Now we have an Opera which is not an opera, which does not even make a pretense to being a play that is sung, where there is very little real singing and from what I see in the synopsis very little real plot. Even the costumes are not trying to set a historical tone but are just there for the color and the ambiance.

    It’s may be a great “sight and sound” show and even by an awe inspiring quasi religious experience, but is this Opera?

    • fflambeau says:

      Here’s a lengthy, positive review that completely differs with you on the costumes:

      “Akhnaten’s religion is marked by a uniformity of dress with the characters often sporting the same outfits; this contrasted with how the priests of the old religion were dressed in differing attire. This was most prominent in “The Temple” where Akhnaten and his followers enter in turquoise and white suits, while the High priest of Amon and his acolytes are all dressed in different attires that range from Gold, Black, and a darker green. This seemed aimed at exploring the concept of monotheistic for polytheistic religion where the former unifies (visually) while the other divides.

      This is an opera that merits repeat viewings simply because of the intricate detail (especially on the glorious costumes) that has been placed throughout; nothing seems wasted and there are undoubtedly several instances where one feels that the music and production were meant for one another.”

      In short, this review by David Salazar says: “Anthony Roth Costanzo, Zachary James Lead The Best Met Production of the Year.” See: https://operawire.com/metropolitan-opera-2019-20-review-akhnaten/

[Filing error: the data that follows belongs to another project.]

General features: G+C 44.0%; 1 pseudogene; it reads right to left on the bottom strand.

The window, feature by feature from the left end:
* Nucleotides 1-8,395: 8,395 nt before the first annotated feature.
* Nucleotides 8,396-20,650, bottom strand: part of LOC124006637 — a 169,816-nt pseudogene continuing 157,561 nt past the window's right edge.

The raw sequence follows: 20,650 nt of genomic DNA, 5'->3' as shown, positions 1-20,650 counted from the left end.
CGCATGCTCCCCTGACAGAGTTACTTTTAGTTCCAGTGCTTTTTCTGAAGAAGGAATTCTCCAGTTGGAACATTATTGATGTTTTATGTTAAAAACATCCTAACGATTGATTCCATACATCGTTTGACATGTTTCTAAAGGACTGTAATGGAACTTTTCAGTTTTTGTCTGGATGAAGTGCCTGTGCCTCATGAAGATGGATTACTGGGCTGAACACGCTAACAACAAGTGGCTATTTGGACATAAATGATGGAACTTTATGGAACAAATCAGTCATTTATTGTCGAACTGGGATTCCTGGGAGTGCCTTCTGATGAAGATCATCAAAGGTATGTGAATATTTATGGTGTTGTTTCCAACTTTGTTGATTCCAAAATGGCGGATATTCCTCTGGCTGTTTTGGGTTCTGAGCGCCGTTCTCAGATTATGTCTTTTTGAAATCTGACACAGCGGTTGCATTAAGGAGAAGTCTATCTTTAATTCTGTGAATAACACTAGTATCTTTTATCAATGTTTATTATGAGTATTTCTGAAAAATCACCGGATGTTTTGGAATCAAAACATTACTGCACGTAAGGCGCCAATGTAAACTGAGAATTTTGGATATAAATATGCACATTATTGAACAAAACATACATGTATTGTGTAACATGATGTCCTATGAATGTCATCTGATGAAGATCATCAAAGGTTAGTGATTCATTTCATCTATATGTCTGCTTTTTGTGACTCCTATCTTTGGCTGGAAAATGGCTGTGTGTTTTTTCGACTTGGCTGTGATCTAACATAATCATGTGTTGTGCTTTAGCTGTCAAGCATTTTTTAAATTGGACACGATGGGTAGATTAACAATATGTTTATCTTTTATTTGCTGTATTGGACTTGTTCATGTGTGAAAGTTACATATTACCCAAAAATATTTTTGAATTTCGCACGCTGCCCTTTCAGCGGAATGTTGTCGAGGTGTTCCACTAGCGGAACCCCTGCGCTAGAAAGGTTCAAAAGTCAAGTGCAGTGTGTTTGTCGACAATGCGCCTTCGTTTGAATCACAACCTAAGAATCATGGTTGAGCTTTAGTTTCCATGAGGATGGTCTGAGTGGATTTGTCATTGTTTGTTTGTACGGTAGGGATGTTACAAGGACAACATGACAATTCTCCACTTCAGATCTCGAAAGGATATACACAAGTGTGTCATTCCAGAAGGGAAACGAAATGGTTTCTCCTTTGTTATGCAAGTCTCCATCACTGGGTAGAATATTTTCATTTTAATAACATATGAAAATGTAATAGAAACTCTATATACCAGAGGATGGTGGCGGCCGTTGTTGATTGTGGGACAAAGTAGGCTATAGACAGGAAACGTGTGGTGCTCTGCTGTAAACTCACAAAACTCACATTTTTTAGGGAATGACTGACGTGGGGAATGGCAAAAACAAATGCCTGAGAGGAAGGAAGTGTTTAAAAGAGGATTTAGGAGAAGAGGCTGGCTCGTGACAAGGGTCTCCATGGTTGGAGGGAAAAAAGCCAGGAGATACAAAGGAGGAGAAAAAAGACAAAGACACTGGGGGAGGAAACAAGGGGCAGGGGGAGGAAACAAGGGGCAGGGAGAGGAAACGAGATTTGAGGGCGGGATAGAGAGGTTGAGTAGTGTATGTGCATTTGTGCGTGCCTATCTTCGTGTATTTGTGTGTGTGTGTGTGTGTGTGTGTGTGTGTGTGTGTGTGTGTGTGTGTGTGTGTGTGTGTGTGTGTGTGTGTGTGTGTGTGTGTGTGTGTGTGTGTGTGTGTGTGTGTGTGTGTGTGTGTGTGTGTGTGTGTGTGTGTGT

• John Borstlap says:

        This reads like a Grand Opera review of 19C Meyerbeer: spectacle on the stage and mere illustrative music underneath.

        Big mistake:

        “This seemed aimed at exploring the concept of monotheistic for polytheistic religion where the former unifies (visually) while the other divides.”

        Polytheistic religions, because they are pluralistic, mostly don’t divide. For instance, religion in European antiquity welcomed ‘foreign’ gods in Rome. Religious wars mostly began with monotheism: since we have the Truth, you must be wrong and therefore in the name of the Only Merciful God, we’re sorry to have to kill you.

        • Saxon Broken says:

          Bore-slap writes: “For instance, religion in European antiquity welcomed ‘foreign’ gods in Rome”

          Er…this is just wrong. The Roman republic was actually mostly hostile to the worship of foreign gods. What they did was identify some foreign gods with domestic gods (claiming these gods were the same) in a process of syncretism. This enabled them to absorb the whole Mediterranean world into the Roman state (ultimately resulting in the appointment of Emperors).

          In the period between 0AD and 300AD the Roman elite were mostly atheistic, but many eastern Romans became interested in Eastern religions. One of these, Christianity, became the religion of the Roman empire and largely suppressed the other religions.

  • Squagmogleur says:

    This review is another example of someone wallowing in Glass’s inestimably vast shallows.

  • fflambeau says:

    Here’s another great (and long) review from OperaWire: https://operawire.com/metropolitan-opera-2019-20-review-akhnaten/

    It says that “Anthony Roth Costanzo, Zachary James Lead The Best Met Production of the Year.” It is praiseworthy of the opera in almost all respects.

  • Brian says:

    Reviews have been glowing from all quarters I’ve read, yet no one dares ask, “why has it taken 35 yrs. for this masterpiece to reach the Met’s stage?” because that would be biting the hand that feeds you. It would also lead to another question: “what else of value from this composer might we have missed because of institutional neglect?”

    I suppose what matters is that Akhnaten is heard in its composer’s home city. But why can’t music criticism have at least a hint of journalism?

  • Ivy Lin says:

    I was there last night. I really cannot be as ecstatic as the first night reviewers were:

    https://humbledandoverwhelmed.blogspot.com/2019/11/akhaten-sing-like-egyptian.html